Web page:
How to Invest in REITs

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why do reits have high dividend payout ratios

Real Estate Investment Trusts (REITs) offer a simple and accessible way for investors to invest in the real estate market without the hassle of directly owning or managing a property.

Legally codified in 1960, REITs are investment trusts (or corporations) specializing in buying, selling or operating income-producing real estate. REITs possess many of the same characteristics as mutual and exchange-traded funds (ETFs) but there are a few key differences.

In order to qualify as a REIT, the trust must satisfy specific criteria under U.S. tax laws. Trusts must follow a 75 / 75 / 90 rule by investing at least 75% of total assets in real estate, cash or cash equivalents, by generating at least 75% of gross income from real estate-related activities and by distributing at least 90% of their taxable income to shareholders. REITs do not pay federal income tax on dividends distributed to their shareholders, avoiding “double taxation.”


When a REIT is first formed, it typically issues shares to investors to generate capital for investments. Trusts can issue shares in public offerings, private placements or direct stock purchase plans. Public offerings are typically done through an initial public offering (IPO), in which the REIT issues shares to the public for the first time. Private placements are offered to a select group of investors, such as institutional investors or accredited investors. Direct stock purchase plans allow individual investors to purchase shares directly from the REIT, bypassing a brokerage firm. Like mutual funds and ETFs, most REIT shares are typically traded on exchanges following the initial offering.

Since REIT shares are securities, dedicated mutual and exchange-traded funds are provided by companies such as BlackRock (NYSE: BLK) and State Street (NYSE: STT) dedicated to tracking different REIT indexes. These funds allow investors to diversify their REIT investments.

In addition to issuing shares, REITs can issue debt securities in bonds or notes. Trusts can also obtain financing from banks or other financial institutions, as well as through mortgage-backed securities (MBSs). REITs employ debt to finance the acquisition or development of real estate properties.

Although all REITs must follow the 75 / 75 / 90 rule detailed above, not all REITs follow the same investment strategy. Equity REITs, the most common type, buy, sell and manage real estate directly. Mortgage REITs (mREITs) follow a different strategy, choosing instead to invest in MBSs, commercial mortgage loans and other real estate debt instruments. Hybrid REITs implement a mixture of both strategies.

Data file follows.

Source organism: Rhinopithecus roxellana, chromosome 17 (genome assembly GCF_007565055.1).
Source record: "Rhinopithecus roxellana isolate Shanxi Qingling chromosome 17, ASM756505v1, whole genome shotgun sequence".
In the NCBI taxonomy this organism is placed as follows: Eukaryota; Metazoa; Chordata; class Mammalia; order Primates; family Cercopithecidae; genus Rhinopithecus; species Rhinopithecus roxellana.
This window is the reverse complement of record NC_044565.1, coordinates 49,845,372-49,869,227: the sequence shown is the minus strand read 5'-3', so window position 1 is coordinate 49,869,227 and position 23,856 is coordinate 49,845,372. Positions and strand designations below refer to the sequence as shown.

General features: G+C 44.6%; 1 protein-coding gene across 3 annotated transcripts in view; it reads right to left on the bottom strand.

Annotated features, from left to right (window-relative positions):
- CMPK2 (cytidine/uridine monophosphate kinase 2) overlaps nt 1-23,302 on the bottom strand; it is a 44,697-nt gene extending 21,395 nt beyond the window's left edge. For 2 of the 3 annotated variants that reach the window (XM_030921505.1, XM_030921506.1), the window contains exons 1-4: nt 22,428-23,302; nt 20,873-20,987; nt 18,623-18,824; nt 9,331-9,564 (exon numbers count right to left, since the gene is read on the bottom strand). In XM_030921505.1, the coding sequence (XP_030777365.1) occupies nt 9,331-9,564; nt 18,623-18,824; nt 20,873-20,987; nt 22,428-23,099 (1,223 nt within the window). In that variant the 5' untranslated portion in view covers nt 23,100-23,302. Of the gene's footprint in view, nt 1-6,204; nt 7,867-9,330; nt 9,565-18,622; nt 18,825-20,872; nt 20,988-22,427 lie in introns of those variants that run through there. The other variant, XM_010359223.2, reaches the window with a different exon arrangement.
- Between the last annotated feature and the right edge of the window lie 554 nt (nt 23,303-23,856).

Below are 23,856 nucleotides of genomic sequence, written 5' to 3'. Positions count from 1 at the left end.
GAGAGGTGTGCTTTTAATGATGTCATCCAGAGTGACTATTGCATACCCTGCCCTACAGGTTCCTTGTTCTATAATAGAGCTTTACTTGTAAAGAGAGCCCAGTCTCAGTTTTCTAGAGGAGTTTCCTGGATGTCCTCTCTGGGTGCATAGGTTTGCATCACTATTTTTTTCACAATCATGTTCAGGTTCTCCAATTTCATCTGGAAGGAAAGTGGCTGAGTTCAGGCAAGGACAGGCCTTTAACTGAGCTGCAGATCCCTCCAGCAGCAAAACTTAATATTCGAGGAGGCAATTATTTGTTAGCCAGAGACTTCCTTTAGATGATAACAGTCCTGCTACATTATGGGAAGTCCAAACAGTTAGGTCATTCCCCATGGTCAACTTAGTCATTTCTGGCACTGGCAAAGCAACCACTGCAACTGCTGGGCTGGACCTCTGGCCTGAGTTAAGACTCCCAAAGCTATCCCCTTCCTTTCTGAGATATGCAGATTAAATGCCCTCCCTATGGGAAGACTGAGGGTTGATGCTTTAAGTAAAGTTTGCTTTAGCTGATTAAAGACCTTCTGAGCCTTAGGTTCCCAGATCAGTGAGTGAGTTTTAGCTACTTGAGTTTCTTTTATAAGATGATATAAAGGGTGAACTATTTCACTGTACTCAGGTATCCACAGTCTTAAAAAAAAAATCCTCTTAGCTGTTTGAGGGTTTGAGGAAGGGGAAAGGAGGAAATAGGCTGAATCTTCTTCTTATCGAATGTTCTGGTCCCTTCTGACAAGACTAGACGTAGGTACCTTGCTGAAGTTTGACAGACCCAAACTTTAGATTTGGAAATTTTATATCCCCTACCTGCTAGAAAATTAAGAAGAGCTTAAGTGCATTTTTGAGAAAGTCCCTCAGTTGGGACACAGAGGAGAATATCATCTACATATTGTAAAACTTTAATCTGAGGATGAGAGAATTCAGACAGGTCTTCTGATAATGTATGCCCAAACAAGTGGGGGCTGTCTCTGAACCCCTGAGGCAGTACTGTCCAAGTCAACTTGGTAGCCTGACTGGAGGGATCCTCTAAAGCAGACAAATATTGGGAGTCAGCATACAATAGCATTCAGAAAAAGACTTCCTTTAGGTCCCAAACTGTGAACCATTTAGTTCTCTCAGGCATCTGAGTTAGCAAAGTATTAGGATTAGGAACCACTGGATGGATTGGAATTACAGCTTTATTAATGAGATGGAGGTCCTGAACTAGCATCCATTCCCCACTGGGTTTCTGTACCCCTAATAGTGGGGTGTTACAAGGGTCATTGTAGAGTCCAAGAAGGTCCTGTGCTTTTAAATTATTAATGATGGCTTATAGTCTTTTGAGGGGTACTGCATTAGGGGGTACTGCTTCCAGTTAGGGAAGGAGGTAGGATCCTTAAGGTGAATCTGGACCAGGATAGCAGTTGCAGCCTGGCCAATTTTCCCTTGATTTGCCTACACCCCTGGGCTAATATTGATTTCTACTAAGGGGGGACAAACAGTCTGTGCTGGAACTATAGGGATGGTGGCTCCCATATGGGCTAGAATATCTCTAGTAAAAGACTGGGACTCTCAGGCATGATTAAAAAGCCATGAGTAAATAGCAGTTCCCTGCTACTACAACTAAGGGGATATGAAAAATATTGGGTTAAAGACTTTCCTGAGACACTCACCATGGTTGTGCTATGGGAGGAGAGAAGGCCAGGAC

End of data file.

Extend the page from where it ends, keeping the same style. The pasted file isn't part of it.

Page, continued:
REITs can also be split into agency and non-agency categories. Agency REITs only invest in federally insured mortgages, typically through government-sponsored entities such as Fannie Mae and Freddie Mac. Non-agency REITs have no restrictions, opening investors to higher risk and returns.


Individuals typically invest in REITs to hedge against risk and volatility and to receive higher dividend payments. The 75 / 75 / 90 helps provide investors with a consistent cash flow stream. REITs also correlate less with the stock market compared to other asset groups. A low correlation with the stock market allows investors to reduce their losses when the equity markets perform poorly. Combined with physical real estate serving as collateral to a REIT’s value, REITs are often viewed as a safer investment than most other securities.

For most investors, equity REITs and mREITs are the preferred way to go. Their ability to trade on exchanges makes it easy for investors to buy and sell their shares and get real-time pricing. However, some REITs, private and public non-listed (PLNRs), are not found on exchanges.

Private REITs do not require US Securities & Exchange Commission (SEC) registration but can only be sold to institutional investors. PLNRs are registered with the SEC but intentionally avoid their shares being listed on exchanges. PLNR investors must buy and redeem their shares from the fund through brokers, and many funds have a minimum investment requirement between $1,000 and $2,500.

In conclusion, REITs have become a popular investment vehicle for those interested in the real estate market without the burden of directly owning or managing a property. The 75 / 75 / 90 rule and specific U.S. tax laws provide investors with consistent cash flow streams and tax advantages. REITs are divided into different categories based on investment strategies and can issue shares or debt securities to raise capital. The correlation between REITs and the stock market is low, making them an excellent option for investors seeking diversification and reduced risk. Whether through publicly traded REITs or PLNRs, individuals can invest in REITs to hedge against volatility and receive higher dividend payments.

Capison Pang

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Capison Pang
Capison Pang is an investment writing intern with Eagle Publications, covering various topics for and Pang previously interned with the U.S. Securities & Exchange Commission, BMO Capital Markets and Rocket Mortgage. He is currently a senior at Indiana University-Bloomington, pursuing a bachelor's in finance with a mathematics minor. He is on schedule to graduate in early May 2023.
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